Cargill Inc., the top privately owned company in America, paid its family owners a record dividend in its 2020 fiscal year after profit surged on the back of volatile agricultural markets.
The company reported net income of US$3 billion in its fiscal year through May, up 17 per cent from the previous year and its fourth-highest ever, according to audited accounts reviewed by Bloomberg News. Cargill, the world’s largest agricultural commodity trader, broke with a two-decade tradition earlier this year and stopped releasing its results publicly. Still, the company shares financial results with its bankers and others.
Alongside its peers, Cargill has been able to make money from volatile markets buffeted by the impact of the U.S.-China trade war and the coronavirus pandemic, plus profit from its long-term bet on animal protein, including beef packaging, fish and poultry.
With some 155,000 employees across 70 countries, Cargill is the “C” in the vaunted ABCDs of the agriculture world, for the initials of Archer-Daniels-Midland Co., Bunge Ltd. and Louis Dreyfus Co., that have dominated grain trading for centuries.
As profits soared, the 125 family members that control Cargill Inc. got the biggest payout ever, with dividends to stockholders surging to $1.13 billion, up 76 per cent from $643 million the previous year. The accounts show the company declared a “special dividend” in 2019. It’s unclear whether the increased payment in fiscal year 2020 is linked to that special dividend.
A Cargill spokesperson referred back to a statement issued earlier in July in which the company only disclosed its revenue data, which matched the sales data contained in the accounts seen by Bloomberg News.
Cargill, which last year counted 14 billionaires among its ruling circle in one of the largest concentrations of wealth in any family-controlled business, is owned by the heirs of William Wallace Cargill, who founded the company more than 150 years ago. The families are split in two branches: the Cargills and the MacMillans. On top of the family owners, senior management and other employees control a small stake in the company and receive dividends.
The company has traditionally paid 20 per cent of its two-year rolling net profit as dividends, significantly less than the average S&P 500 company. However, the payouts in the fiscal year 2020 appear to be higher than the rule. The accounts don’t explain why Cargill declared a special dividend in 2019. Cargill referred back to its mid-July statement, in which the company said it reinvested “on average 80 per cent of our operating cash flow back into the company.”
The record dividend is likely to help the families continue resisting the temptation of taking Cargill public, as rivals did. However, with each new generation -- now in the seventh -- the stake of each shareholder gets thinner. At some large family-controlled businesses, that scenario has led to pressure for a sale or initial public offering that would provide a windfall for members.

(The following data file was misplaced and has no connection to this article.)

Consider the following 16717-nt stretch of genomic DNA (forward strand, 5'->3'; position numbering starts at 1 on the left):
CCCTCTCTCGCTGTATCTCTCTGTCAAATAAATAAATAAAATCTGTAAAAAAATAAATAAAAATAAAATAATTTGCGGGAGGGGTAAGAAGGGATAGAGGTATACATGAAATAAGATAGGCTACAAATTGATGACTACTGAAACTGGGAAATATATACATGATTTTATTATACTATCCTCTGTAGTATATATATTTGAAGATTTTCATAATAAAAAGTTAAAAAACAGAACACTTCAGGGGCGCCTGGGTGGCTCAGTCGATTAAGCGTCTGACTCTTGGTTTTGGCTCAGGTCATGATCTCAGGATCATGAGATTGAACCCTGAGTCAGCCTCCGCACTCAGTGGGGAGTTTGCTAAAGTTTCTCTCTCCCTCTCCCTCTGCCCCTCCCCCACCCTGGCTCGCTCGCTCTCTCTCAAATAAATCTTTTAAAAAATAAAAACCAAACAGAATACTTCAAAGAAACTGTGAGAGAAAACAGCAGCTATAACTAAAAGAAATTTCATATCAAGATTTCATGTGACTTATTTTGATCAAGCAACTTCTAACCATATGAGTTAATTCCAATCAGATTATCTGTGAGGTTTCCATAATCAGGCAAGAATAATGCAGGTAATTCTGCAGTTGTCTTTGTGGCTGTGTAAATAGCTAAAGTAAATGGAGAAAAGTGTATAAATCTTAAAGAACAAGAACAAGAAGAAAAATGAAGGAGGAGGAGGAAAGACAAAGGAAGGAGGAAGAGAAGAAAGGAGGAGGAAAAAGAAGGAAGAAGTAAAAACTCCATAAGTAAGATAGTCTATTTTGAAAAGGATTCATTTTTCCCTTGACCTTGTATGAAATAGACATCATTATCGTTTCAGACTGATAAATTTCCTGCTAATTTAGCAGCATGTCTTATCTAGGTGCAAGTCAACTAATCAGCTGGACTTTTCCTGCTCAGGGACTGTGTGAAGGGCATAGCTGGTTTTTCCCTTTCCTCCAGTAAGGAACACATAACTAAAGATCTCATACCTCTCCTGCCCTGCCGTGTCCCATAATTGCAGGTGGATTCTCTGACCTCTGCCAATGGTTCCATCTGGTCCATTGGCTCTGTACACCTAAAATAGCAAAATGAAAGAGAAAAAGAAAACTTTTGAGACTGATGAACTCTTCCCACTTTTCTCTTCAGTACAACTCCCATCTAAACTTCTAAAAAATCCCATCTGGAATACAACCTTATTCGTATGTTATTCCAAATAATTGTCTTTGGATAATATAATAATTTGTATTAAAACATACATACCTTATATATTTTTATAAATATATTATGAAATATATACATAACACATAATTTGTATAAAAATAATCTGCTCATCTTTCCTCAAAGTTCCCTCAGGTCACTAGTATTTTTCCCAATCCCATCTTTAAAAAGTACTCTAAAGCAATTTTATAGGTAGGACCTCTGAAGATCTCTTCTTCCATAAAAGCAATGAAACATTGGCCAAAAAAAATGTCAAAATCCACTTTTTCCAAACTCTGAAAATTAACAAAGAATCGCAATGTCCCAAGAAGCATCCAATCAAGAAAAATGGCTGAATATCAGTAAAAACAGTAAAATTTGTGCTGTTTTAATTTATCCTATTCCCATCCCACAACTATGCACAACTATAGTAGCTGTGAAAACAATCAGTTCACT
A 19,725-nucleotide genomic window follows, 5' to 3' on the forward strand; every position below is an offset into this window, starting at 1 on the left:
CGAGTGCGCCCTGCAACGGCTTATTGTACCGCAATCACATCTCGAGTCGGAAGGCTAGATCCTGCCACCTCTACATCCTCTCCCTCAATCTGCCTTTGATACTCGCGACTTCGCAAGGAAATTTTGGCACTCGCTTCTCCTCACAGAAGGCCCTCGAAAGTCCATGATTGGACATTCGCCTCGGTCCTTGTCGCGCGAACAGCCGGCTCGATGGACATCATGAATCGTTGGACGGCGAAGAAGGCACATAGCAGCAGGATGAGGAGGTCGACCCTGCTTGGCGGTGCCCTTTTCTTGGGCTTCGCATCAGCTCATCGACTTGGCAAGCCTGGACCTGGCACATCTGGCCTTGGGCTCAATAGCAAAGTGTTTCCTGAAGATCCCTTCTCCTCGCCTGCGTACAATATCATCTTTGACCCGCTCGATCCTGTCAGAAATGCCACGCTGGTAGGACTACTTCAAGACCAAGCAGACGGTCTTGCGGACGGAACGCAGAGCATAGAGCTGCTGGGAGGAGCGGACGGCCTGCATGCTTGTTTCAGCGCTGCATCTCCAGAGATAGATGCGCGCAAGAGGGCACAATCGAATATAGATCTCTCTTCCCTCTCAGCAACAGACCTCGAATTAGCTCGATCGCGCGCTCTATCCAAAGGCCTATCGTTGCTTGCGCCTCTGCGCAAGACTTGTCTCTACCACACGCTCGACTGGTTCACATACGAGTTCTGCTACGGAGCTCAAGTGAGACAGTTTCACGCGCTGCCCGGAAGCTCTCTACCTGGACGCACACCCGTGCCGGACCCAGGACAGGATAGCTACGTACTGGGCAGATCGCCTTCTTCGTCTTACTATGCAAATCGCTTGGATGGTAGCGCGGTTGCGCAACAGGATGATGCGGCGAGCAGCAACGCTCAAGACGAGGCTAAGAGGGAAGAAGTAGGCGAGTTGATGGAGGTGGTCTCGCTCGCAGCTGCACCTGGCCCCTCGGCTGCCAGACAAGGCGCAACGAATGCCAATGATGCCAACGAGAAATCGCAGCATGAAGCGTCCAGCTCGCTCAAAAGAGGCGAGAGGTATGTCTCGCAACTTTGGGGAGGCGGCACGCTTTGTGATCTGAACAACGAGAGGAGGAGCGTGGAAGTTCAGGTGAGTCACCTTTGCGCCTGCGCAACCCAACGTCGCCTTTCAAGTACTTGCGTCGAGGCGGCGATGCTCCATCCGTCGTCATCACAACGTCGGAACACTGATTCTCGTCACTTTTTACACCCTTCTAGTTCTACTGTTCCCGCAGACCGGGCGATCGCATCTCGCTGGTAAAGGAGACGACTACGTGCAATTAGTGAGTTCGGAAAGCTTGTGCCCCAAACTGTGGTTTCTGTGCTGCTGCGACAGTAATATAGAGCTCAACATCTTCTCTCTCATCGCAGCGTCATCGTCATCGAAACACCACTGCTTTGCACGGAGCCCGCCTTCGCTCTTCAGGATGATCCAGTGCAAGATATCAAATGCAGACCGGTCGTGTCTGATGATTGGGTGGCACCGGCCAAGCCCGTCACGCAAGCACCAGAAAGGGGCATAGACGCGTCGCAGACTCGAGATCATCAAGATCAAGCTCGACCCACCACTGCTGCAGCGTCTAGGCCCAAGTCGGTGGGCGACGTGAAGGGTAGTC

Rival agribusiness giant Bunge, for example, went public in 2001, allowing its owners to sell a large chunk of their stake. Based on the price-to-earnings ratios of its publicly traded peers, Cargill could be worth between US$30 billion and US$40 billion. The company valued on its annual accounts its stockholders’ equity at US$32.5 billion, slightly lower than the previous year.
Cargill has only achieved net income above US$3 billion in three other periods, according to historical accounts compiled by Bloomberg News. Its profits surged above US$3 billion in 2008 and 2009 during the so-called food crisis, when the price of agricultural commodities climbed due to bad weather in several key regions, export restrictions and increased consumption from the U.S. ethanol industry.
It also posted profits above that level in 2018, benefiting from its expansion into meat. Over the last five years, the company has reported cumulative net profit of nearly US$13.9 billion, only trailing its golden period during the commodities super-cycle between 2007 and 2011, when profits surged to almost US$14.9 billion.
The COVID-19 outbreak heavily impacted its U.S. operations in early 2020, along with those of other meat suppliers. A wave of plants were forced to shut earlier this year after thousands of workers across the industry tested positive, snarling supply chains around the country.
The company disclosed on its accounts that it had fully written down the value of its palm oil business, taking a pretax charge of US$264 million. It blamed the impairment on the “expected long-term impact on the COVID-19 pandemic on crude palm oil prices.”